‘We have to joke around with them to keep their morals up’ — Hako, who each day brings with him from home, either a jacket or a pair of shoes to give away to someone who needs it, tells me.
I asked one of the young men eating at the restaurant how he likes the food. ‘The food is very good, but food is food’ — he tells me. I’ll eat anything if I am hungry, but the difference here is that I feel like I am a human when I eat.’
Unlike in the restaurant, in the temporary ‘accomodation’ in Velika Kladuša known as Camp Miral, run by the IOM, people are forced to wait in line for anywhere between one and three hours to receive food. In addition to the dehumanisation that comes with waiting in long lines each day for food, which sometimes consists only of bread and a can of sardines, the INGO forces residents to sign off their names, to indicate that they have received their meal.
‘IOM, Red Cross, UNHCR, they are all making money with us’ a young guy from Afghanistan complains. ‘Yesterday they wouldn’t let me enter the camp until I signed my name. I told them I didn’t take your food, I don’t need it, why should I sign my name?’
In the beginning, IOM, who has until now received 8 million € of funding from the European Commission to use in Bosnia, agreed to cover some of Latan’s expenses to run the restaurant. However, this lasted only for three months, before they pulled away funding with only a days’ warning. During the time that they funded the project, Latan too was forced to ask people to sign their names to indicate whether they received food. ‘I didn’t like this’ Latan told me ‘I would tell them, write whatever you want; Napoleon, Ronaldo, Putin. You should have seen the lists we gave to IOM,’ he laughed ‘Nobody used their real names and we don’t make them do this anymore.’
Latan, like many refugees I spoke with, was totally disillusioned by IOM’s efforts in Velika Kladuša. ‘IOM really surprised me.’ he explained. ‘but they don’t understand that in Bosnia we have already been through this. I know what it’s like to be hungry. To go five days without trying even a bite of food. And especially in Velika Kladuša, it was really one of the hardest hit places during the war. We were fighting brother against brother. You can’t understand what that means. We all carry injuries from the war, each one of us working here is missing an arm, a leg, a family member. Providing food is nothing for us. IOM don’t understand.’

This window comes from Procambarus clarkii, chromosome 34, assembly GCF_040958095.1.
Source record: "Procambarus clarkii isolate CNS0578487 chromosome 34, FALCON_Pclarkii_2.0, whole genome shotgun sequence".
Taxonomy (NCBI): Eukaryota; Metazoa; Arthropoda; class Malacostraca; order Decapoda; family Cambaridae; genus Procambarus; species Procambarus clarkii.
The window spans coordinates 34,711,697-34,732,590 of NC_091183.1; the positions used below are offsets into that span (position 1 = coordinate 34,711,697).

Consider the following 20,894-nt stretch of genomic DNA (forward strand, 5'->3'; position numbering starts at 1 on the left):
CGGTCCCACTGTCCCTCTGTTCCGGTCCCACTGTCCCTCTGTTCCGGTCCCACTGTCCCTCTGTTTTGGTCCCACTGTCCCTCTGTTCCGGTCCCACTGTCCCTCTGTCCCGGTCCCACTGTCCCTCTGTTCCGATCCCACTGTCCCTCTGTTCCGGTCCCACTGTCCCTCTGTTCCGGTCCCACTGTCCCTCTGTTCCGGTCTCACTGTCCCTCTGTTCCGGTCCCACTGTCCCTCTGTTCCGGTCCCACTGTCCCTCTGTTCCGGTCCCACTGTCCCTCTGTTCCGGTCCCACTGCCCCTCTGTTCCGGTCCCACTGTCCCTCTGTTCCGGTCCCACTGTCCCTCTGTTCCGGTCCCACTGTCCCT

But it’s not just IOM that failed to provide consistent financial support to this sustainable and effective, locally run project. ‘UNHCR also came in the first months to take down details of what we need and how much money we spend,’ Latan tells me ‘And you If you believe me, I have not heard a word from them since.’
I ask him whether he would like their financial support. ‘No way, not anymore’ he told me ‘We don’t need them. We didn’t let people die of hunger during the war, and we won’t let people die of hunger now. I just wish them luck trying to find employees from European countries that will be happy to do my job for 250 euros a month.’
Latan’s restaurant is now financed by Lemon Foundation, a small NGO from the Netherlands and is supported locally by volunteers from SOS Team Kladuša. ‘If we had the money we would serve two meals a day!’ Latan tells me.
By 2.00 pm the chairs and tables are packed up, and the kitchen is cleaned. On one of the days I was there, a man came after service hours, only to be regretfully turned away by a volunteer who explained that there was no food left. Latan heard the what had happened and ran outside after the man ‘kolega!’ he yelled. ‘dođi ovamo!’ which in Bosnian means ‘Colleague! Come here!’ They walked back into the restaurant together. Latan then proceeded into the kitchen and served the man a plate of food that was meant for himself.
It seems that no matter how cold and miserable the weather is outside, inside this small former pizzeria, the mood is somehow, despite all the odds, kept warm and jubilant. Inside the restaurant’s doors you hear laughter along with the sound of metal cutlery clattering on the fine china plates. It functions not only as a restaurant, but also as a moments escape from the harsh and bitter reality of what it means to be living on the doorstep of the European Union during winter.
(Manja Petrovska, AYS Info Team volunteer)